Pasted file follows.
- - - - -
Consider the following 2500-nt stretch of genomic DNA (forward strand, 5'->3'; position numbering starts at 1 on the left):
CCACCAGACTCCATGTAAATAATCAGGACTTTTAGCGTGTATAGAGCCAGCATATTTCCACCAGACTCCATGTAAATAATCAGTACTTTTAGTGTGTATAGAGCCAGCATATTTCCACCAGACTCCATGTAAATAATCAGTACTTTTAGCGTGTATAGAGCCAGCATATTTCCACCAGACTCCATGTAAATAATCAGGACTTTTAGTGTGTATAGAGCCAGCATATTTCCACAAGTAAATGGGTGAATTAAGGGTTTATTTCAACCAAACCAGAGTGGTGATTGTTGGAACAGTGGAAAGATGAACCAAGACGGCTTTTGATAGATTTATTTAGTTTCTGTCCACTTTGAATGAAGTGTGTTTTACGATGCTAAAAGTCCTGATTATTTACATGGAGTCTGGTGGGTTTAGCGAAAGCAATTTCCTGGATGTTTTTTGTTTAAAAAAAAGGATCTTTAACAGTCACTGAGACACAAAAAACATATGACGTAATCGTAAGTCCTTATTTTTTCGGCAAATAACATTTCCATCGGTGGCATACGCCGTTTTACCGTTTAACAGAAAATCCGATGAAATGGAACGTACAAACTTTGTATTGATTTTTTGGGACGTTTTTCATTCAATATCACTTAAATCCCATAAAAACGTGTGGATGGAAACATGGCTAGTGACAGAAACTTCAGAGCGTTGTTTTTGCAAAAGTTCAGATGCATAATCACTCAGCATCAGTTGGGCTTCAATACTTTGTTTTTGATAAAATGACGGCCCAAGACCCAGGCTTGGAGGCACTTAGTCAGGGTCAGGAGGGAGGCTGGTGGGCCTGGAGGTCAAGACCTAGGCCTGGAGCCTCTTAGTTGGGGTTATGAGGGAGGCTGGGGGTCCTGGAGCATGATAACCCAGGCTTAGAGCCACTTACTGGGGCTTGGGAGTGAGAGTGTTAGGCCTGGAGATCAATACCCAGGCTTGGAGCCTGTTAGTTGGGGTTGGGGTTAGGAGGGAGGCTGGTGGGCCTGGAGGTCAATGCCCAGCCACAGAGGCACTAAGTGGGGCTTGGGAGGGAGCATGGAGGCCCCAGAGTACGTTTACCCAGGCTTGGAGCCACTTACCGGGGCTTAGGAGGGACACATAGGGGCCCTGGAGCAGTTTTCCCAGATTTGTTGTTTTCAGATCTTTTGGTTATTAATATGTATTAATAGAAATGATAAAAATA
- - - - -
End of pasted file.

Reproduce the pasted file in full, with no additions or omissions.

Consider the following 2500-nt stretch of genomic DNA (forward strand, 5'->3'; position numbering starts at 1 on the left):
CCACCAGACTCCATGTAAATAATCAGGACTTTTAGCGTGTATAGAGCCAGCATATTTCCACCAGACTCCATGTAAATAATCAGTACTTTTAGTGTGTATAGAGCCAGCATATTTCCACCAGACTCCATGTAAATAATCAGTACTTTTAGCGTGTATAGAGCCAGCATATTTCCACCAGACTCCATGTAAATAATCAGGACTTTTAGTGTGTATAGAGCCAGCATATTTCCACAAGTAAATGGGTGAATTAAGGGTTTATTTCAACCAAACCAGAGTGGTGATTGTTGGAACAGTGGAAAGATGAACCAAGACGGCTTTTGATAGATTTATTTAGTTTCTGTCCACTTTGAATGAAGTGTGTTTTACGATGCTAAAAGTCCTGATTATTTACATGGAGTCTGGTGGGTTTAGCGAAAGCAATTTCCTGGATGTTTTTTGTTTAAAAAAAAGGATCTTTAACAGTCACTGAGACACAAAAAACATATGACGTAATCGTAAGTCCTTATTTTTTCGGCAAATAACATTTCCATCGGTGGCATACGCCGTTTTACCGTTTAACAGAAAATCCGATGAAATGGAACGTACAAACTTTGTATTGATTTTTTGGGACGTTTTTCATTCAATATCACTTAAATCCCATAAAAACGTGTGGATGGAAACATGGCTAGTGACAGAAACTTCAGAGCGTTGTTTTTGCAAAAGTTCAGATGCATAATCACTCAGCATCAGTTGGGCTTCAATACTTTGTTTTTGATAAAATGACGGCCCAAGACCCAGGCTTGGAGGCACTTAGTCAGGGTCAGGAGGGAGGCTGGTGGGCCTGGAGGTCAAGACCTAGGCCTGGAGCCTCTTAGTTGGGGTTATGAGGGAGGCTGGGGGTCCTGGAGCATGATAACCCAGGCTTAGAGCCACTTACTGGGGCTTGGGAGTGAGAGTGTTAGGCCTGGAGATCAATACCCAGGCTTGGAGCCTGTTAGTTGGGGTTGGGGTTAGGAGGGAGGCTGGTGGGCCTGGAGGTCAATGCCCAGCCACAGAGGCACTAAGTGGGGCTTGGGAGGGAGCATGGAGGCCCCAGAGTACGTTTACCCAGGCTTGGAGCCACTTACCGGGGCTTAGGAGGGACACATAGGGGCCCTGGAGCAGTTTTCCCAGATTTGTTGTTTTCAGATCTTTTGGTTATTAATATGTATTAATAGAAATGATAAAAATA